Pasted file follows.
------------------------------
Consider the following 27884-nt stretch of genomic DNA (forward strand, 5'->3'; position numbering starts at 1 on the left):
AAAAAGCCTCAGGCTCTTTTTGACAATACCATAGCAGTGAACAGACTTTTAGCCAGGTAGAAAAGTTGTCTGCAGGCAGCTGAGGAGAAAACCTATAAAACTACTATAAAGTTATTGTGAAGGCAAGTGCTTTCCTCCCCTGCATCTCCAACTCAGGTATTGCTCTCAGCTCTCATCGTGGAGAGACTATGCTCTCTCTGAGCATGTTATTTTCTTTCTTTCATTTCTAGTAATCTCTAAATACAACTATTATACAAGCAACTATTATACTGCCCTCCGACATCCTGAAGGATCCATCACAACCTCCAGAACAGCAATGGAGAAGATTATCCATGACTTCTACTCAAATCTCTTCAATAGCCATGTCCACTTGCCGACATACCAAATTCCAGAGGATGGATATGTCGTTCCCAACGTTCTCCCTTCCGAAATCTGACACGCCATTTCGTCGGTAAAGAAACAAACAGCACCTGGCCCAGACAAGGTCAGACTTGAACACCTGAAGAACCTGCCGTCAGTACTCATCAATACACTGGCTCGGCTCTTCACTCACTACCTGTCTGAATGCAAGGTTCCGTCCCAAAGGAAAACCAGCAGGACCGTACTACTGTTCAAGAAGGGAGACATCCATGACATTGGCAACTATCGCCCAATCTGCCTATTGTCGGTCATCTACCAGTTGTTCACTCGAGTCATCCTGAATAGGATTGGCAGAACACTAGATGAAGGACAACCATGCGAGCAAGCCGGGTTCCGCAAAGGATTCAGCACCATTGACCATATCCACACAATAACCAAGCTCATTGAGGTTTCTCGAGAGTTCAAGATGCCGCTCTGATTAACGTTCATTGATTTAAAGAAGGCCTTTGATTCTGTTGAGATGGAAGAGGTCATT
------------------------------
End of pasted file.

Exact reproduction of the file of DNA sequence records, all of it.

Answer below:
Consider the following 27884-nt stretch of genomic DNA (forward strand, 5'->3'; position numbering starts at 1 on the left):
AAAAAGCCTCAGGCTCTTTTTGACAATACCATAGCAGTGAACAGACTTTTAGCCAGGTAGAAAAGTTGTCTGCAGGCAGCTGAGGAGAAAACCTATAAAACTACTATAAAGTTATTGTGAAGGCAAGTGCTTTCCTCCCCTGCATCTCCAACTCAGGTATTGCTCTCAGCTCTCATCGTGGAGAGACTATGCTCTCTCTGAGCATGTTATTTTCTTTCTTTCATTTCTAGTAATCTCTAAATACAACTATTATACAAGCAACTATTATACTGCCCTCCGACATCCTGAAGGATCCATCACAACCTCCAGAACAGCAATGGAGAAGATTATCCATGACTTCTACTCAAATCTCTTCAATAGCCATGTCCACTTGCCGACATACCAAATTCCAGAGGATGGATATGTCGTTCCCAACGTTCTCCCTTCCGAAATCTGACACGCCATTTCGTCGGTAAAGAAACAAACAGCACCTGGCCCAGACAAGGTCAGACTTGAACACCTGAAGAACCTGCCGTCAGTACTCATCAATACACTGGCTCGGCTCTTCACTCACTACCTGTCTGAATGCAAGGTTCCGTCCCAAAGGAAAACCAGCAGGACCGTACTACTGTTCAAGAAGGGAGACATCCATGACATTGGCAACTATCGCCCAATCTGCCTATTGTCGGTCATCTACCAGTTGTTCACTCGAGTCATCCTGAATAGGATTGGCAGAACACTAGATGAAGGACAACCATGCGAGCAAGCCGGGTTCCGCAAAGGATTCAGCACCATTGACCATATCCACACAATAACCAAGCTCATTGAGGTTTCTCGAGAGTTCAAGATGCCGCTCTGATTAACGTTCATTGATTTAAAGAAGGCCTTTGATTCTGTTGAGATGGAAGAGGTCATT